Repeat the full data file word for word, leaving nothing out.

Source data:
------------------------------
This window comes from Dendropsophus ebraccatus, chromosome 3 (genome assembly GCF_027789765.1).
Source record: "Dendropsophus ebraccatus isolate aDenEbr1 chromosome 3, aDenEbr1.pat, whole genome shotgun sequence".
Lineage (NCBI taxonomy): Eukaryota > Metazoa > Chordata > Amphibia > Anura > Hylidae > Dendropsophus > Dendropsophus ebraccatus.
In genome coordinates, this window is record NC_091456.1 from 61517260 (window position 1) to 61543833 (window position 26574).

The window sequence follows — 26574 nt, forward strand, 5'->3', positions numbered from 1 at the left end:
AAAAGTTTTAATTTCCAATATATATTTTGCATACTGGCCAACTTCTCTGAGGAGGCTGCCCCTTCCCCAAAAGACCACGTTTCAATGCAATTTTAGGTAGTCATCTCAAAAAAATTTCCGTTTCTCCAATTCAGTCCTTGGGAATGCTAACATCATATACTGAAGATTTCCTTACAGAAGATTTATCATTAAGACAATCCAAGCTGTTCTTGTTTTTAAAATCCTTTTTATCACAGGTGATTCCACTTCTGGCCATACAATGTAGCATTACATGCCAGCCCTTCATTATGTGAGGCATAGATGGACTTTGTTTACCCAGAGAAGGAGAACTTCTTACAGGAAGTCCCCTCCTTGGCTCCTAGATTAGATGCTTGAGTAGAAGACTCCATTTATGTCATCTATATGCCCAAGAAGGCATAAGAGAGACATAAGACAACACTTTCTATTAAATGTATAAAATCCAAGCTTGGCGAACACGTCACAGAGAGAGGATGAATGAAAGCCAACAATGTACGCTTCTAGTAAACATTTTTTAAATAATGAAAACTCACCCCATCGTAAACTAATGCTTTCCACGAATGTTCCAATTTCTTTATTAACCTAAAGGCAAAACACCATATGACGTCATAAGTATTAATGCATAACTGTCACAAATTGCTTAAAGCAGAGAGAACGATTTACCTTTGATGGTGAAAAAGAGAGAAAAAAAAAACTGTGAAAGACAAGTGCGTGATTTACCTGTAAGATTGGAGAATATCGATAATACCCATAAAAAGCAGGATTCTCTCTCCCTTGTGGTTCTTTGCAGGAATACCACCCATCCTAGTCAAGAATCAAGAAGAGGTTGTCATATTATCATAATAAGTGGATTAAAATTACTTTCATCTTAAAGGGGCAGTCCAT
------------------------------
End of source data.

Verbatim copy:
This window comes from Dendropsophus ebraccatus, chromosome 3 (genome assembly GCF_027789765.1).
Source record: "Dendropsophus ebraccatus isolate aDenEbr1 chromosome 3, aDenEbr1.pat, whole genome shotgun sequence".
Lineage (NCBI taxonomy): Eukaryota > Metazoa > Chordata > Amphibia > Anura > Hylidae > Dendropsophus > Dendropsophus ebraccatus.
In genome coordinates, this window is record NC_091456.1 from 61517260 (window position 1) to 61543833 (window position 26574).

The window sequence follows — 26574 nt, forward strand, 5'->3', positions numbered from 1 at the left end:
AAAAGTTTTAATTTCCAATATATATTTTGCATACTGGCCAACTTCTCTGAGGAGGCTGCCCCTTCCCCAAAAGACCACGTTTCAATGCAATTTTAGGTAGTCATCTCAAAAAAATTTCCGTTTCTCCAATTCAGTCCTTGGGAATGCTAACATCATATACTGAAGATTTCCTTACAGAAGATTTATCATTAAGACAATCCAAGCTGTTCTTGTTTTTAAAATCCTTTTTATCACAGGTGATTCCACTTCTGGCCATACAATGTAGCATTACATGCCAGCCCTTCATTATGTGAGGCATAGATGGACTTTGTTTACCCAGAGAAGGAGAACTTCTTACAGGAAGTCCCCTCCTTGGCTCCTAGATTAGATGCTTGAGTAGAAGACTCCATTTATGTCATCTATATGCCCAAGAAGGCATAAGAGAGACATAAGACAACACTTTCTATTAAATGTATAAAATCCAAGCTTGGCGAACACGTCACAGAGAGAGGATGAATGAAAGCCAACAATGTACGCTTCTAGTAAACATTTTTTAAATAATGAAAACTCACCCCATCGTAAACTAATGCTTTCCACGAATGTTCCAATTTCTTTATTAACCTAAAGGCAAAACACCATATGACGTCATAAGTATTAATGCATAACTGTCACAAATTGCTTAAAGCAGAGAGAACGATTTACCTTTGATGGTGAAAAAGAGAGAAAAAAAAAACTGTGAAAGACAAGTGCGTGATTTACCTGTAAGATTGGAGAATATCGATAATACCCATAAAAAGCAGGATTCTCTCTCCCTTGTGGTTCTTTGCAGGAATACCACCCATCCTAGTCAAGAATCAAGAAGAGGTTGTCATATTATCATAATAAGTGGATTAAAATTACTTTCATCTTAAAGGGGCAGTCCAT